The ‘world’s largest wooden city’ is certainly a catchy headline, and one that has caught the attention of news editors and readers alike in recent media. But with mounting pressure on industry leaders to prioritise sustainability as part of a more ethical and responsible attitude to modern construction methods, should the UK be taking a leaf (pun intended) out of the book of our industry partners in Sweden?
Urban developer Atrium Ljungberg recently announced its intentions to build Stockholm Wood City – the world’s largest urban construction project in wood.
The pioneering project will cover a more than 250,000 sqm area in Sickla, in the southern parts of Stockholm.
Due to its vast footprint, it is understood to be the world’s largest known construction project built in wood.
“This ambitious project demonstrates Swedish sustainable innovation at its best,” said the firm.
Around 2,000 homes and 7,000 office spaces will be built from wood, as well as new commercial and retail spaces, restaurants and shops.
The benefits of a scheme like Stockholm Wood City, says Atrium Ljungberg, whose tagline is “sustainable urban development”, are many, both for the environment and for the health and well-being of its residents.
“Wooden buildings provide better air quality, reduce stress, increase productivity and store carbon dioxide throughout the time they are in use,” said the firm.
By creating new office space south of Stockholm’s inner city, the company believes it is providing another environmental benefit by addressing an existing deficit of workspace in that area and thereby lessening commuting time to the city.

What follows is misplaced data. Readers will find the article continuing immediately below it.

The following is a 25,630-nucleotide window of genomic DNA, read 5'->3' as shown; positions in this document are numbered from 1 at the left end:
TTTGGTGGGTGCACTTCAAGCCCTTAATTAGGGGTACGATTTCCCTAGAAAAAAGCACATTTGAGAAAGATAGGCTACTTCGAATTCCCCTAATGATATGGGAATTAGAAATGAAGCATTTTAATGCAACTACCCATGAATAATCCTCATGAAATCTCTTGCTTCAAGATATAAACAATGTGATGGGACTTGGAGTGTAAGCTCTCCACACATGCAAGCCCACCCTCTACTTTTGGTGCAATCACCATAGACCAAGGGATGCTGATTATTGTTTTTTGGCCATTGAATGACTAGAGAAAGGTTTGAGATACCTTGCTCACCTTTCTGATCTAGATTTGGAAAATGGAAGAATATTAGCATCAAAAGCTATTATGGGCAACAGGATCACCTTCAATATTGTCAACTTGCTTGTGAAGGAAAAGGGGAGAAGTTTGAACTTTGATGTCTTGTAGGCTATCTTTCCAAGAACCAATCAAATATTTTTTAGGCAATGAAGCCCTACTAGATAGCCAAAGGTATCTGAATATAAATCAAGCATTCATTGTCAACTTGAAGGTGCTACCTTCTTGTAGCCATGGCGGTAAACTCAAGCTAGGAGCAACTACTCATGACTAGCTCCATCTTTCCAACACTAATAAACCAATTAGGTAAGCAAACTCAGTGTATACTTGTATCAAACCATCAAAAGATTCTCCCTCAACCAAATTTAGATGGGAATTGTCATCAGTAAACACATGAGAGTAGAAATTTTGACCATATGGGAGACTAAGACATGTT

The project will also focus on “self-produced, stored and shared energy” at a time of high energy costs, as well as energy demand and efficiency challenges. Sound familiar?
Sustainability in the built environment is a pressing and lasting obligation for construction firms, but most examples are often individual aspects, buildings or blocks. Incremental rather than step-change advancements.
And despite interdisciplinary initiatives like the New European Bauhaus pushing for increased wooden construction projects, more traditional methods and conventions tend to carry the day.
With buildings accounting for around 40% of the world’s CO2 emissions, could Stockholm Wood City mark a new era for sustainable architecture and urban development that could be adopted here in the UK?
The UK Government’s Net Zero Strategy: Build Back Greener aims to decarbonise all sectors of the UK economy to meet its net zero target by 2050 – this is against a push for the construction industry to deliver around 300,000 new homes a year to address housing shortages and population growth.
Wood results in far lower carbon emissions than steel and concrete, and timber construction has been shown to emit less pollutants and can also be made fireproof, potentially making the case for greater uptake of modular and timber construction practices.
“This is not only an important step for us as a company, but a historic milestone for Swedish innovation capability,” said Annica Ånäs, CEO of Atrium Ljungberg. “Stockholm Wood City manifests our future. From tenants, there is a strong demand for innovative, sustainable solutions – a demand that we meet with this initiative.”
Stockholm Wood City will see Modern Methods of Construction (MMC) and circular material flows prioritised, said Atrium Ljungberg.
The firm aims to “change the role of the urban developer”, and to be a catalyst for innovation across peer industries to construction, including manufacturing.
Ånäs added: “Our industry leaves a big mark, and it is important for us to make a positive difference in both the shorter and longer term. We want to create an environment where our customers, those who will live and work here, can participate in the development and design of the city district of the future.”
Construction is due to start in 2025, and the first buildings are expected to be completed in 2027.
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